In the Far Eastern Republic of Sakha (Yakutia), one of the Russian Federation’s largest regions and its main diamond-mining center, the intrigue over the impending election of the president of the republic continues to intensify. On November 27, the regional prosecutor’s office searched rooms in the Tygyn Darkhan, the largest hotel in the republic capital, Yakutsk. Afterwards, the prosecutor’s office launched a criminal investigation into the alleged dissemination of leaflets containing nationalistic attacks against a number of candidates for the presidency (Russian agencies, November 26-29). Two journalists from Moscow and one from Smolensk were reported to have been detained (Polit.ru, November 29). Though they were subsequently freed, a female journalist from Moscow was later said to have been detained (Lenta.ru, November 29).
The detentions aroused anger in the Russian media, but the prosecutor’s office insisted that its actions were justified. Sergei Nemkov, Yakutia’s deputy prosecutor, explained that in cities of the republic with majority Russian-speaking populations, leaflets aimed at inciting interethnic strife had been distributed. During the search of the hotel, he said, prosecutors had found notes aimed at discrediting certain presidential candidates along with material that apparently served as the basis for the above-mentioned nationalistic leaflets (Polit.ru, November 27). An official of the prosecutor’s office claimed that computers belonging to those detained had been found to contain an action plan for discrediting various candidates, including Vasily Kolmogorov, Russia’s deputy prosecutor general. Yakutia’s incumbent president, Mikhail Nikolaev, was reportedly not among those targeted (Nezavisimaya Gazeta, November 28). Information subsequently surfaced that nationalistic leaflets had themselves been seized during the searches (Radio Ekho Moskvy, November 28).
None of this convinced the media, which accused Yakutia’s prosecutor of interfering in the election campaign. The incensed journalists argued that, even if nationalistic leaflets were discovered during searches, this proved nothing: Journalists may be in possession of electronic or hard copies of a variety of materials necessary for their work, but that does not mean they have written the materials or plan to distribute them (NTV, December 1). The journalists supported their protests with references to the fact that none of those detained had been charged with anything, indicating that the prosecutor had no basis to do so (Polit.ru, November 29). The journalists were joined in their indignation by former Russian Justice Minister Valentin Kovalev, who accused the prosecutor general’s office of interfering in Yakutia’s election in order to further Kolmogorov’s electoral chances. Kovalev claimed he had material confirming that Kolmogorov was guilty of abuse of office and said that the evidence had already been passed to the appropriate authorities (Radio Ekho Moskvy, November 29).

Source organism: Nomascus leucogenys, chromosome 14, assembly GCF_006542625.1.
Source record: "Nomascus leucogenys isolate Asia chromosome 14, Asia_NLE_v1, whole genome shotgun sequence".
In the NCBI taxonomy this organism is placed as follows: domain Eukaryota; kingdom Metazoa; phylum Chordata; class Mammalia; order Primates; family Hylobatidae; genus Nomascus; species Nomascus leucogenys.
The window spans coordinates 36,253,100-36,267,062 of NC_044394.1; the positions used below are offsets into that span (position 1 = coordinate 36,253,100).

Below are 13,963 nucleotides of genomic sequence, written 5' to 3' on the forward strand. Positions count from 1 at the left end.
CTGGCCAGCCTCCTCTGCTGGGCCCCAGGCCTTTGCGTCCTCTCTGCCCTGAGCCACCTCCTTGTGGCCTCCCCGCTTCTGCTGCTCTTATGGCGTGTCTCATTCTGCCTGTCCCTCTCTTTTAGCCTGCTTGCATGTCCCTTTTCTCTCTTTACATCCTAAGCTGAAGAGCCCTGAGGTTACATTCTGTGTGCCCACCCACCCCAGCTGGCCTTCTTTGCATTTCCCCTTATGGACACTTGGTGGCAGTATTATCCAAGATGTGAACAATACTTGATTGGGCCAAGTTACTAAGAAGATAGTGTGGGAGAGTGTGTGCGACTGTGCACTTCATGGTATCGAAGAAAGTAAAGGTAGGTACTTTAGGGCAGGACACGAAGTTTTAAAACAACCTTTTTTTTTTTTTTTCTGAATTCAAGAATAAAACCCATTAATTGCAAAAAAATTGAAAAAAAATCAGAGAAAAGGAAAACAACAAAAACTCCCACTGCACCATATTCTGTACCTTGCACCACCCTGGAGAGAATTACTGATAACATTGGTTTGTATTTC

Most observers believe the actions described above are aimed at knocking “candidate No. 1”–incumbent President Nikolaev–out of the race (Vremya Novostei, Novye Izvestia, November 28). Other steps have been taken toward this end, but they have failed. They include attempts to use the courts to overturn Nikolaev’s registration as a candidate on the grounds that he is violating Yakutia’s constitution by running for a third term (see the Monitor, November 27). A court decision made on November 29 upheld an earlier decision to ask the Russian Constitutional Court to rule whether Yakutia’s constitution conforms to the Russian constitution (Polit.ru, November 29). The next meeting of the Constitutional Court is set for December 6, and will decide whether to take up the case (Radio Ekho Moskvy, November 29). Nikolaev’s supporters are hoping that the slow-moving Constitutional Court will not manage to rule before election day–December 23. If it does, Nikolaev’s enemies have another card up their sleeve–charges that anti-Russian sentiment is being whipped up in Yakutia. It is telling that the initial report concerning the searches in Yakutsk, which was later denied, claimed they were being carried out “in the election campaign headquarters of Yakutia’s president” (Russian agencies, November 26).
ANOTHER SETBACK FOR SKURATOV.